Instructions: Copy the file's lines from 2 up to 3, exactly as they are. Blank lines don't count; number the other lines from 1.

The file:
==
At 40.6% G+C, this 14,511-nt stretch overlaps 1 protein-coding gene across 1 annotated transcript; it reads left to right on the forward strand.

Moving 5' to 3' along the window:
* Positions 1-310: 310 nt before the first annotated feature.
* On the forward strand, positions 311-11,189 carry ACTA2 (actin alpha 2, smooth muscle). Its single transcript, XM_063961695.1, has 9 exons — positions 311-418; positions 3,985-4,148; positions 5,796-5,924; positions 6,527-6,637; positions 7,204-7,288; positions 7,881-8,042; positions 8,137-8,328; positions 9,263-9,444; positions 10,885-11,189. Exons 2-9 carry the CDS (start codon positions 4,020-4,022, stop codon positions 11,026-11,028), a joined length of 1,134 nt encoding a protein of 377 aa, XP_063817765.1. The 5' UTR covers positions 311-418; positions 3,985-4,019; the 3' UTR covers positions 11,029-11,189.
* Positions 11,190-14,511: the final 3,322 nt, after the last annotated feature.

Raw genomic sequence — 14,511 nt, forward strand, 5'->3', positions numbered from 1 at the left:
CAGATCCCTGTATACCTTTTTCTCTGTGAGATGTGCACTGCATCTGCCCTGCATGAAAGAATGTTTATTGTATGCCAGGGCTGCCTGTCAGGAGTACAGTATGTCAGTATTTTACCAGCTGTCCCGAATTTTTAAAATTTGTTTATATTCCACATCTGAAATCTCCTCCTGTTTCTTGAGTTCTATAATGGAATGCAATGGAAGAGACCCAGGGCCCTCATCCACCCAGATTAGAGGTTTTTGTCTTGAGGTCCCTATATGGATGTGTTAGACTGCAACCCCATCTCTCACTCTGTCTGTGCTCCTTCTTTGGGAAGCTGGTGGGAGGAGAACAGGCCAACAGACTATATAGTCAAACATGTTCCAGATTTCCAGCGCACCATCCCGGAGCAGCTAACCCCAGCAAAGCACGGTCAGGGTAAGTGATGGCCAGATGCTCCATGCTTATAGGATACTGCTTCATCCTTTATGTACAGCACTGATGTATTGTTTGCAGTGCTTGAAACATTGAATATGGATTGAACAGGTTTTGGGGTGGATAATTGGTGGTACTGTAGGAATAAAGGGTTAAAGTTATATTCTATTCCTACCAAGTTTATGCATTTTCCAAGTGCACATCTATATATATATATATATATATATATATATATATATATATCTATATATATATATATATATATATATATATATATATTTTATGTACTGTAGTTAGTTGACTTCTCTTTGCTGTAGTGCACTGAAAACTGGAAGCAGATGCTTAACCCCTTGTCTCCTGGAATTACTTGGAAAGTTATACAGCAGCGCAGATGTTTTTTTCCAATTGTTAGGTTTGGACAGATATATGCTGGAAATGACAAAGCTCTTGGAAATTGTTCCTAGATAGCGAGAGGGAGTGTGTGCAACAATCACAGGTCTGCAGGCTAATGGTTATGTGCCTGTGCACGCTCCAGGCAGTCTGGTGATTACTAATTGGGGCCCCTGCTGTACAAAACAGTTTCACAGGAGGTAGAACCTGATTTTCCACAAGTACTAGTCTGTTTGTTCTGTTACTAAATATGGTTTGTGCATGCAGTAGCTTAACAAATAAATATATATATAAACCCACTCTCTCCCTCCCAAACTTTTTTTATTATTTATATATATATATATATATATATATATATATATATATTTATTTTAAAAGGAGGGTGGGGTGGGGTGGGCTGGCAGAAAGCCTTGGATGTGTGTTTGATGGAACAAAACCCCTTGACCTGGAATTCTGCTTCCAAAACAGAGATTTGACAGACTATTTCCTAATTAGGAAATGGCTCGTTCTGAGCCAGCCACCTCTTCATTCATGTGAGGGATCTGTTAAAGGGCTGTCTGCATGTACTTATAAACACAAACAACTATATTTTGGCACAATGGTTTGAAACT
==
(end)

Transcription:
Moving 5' to 3' along the window:
* Positions 1-310: 310 nt before the first annotated feature.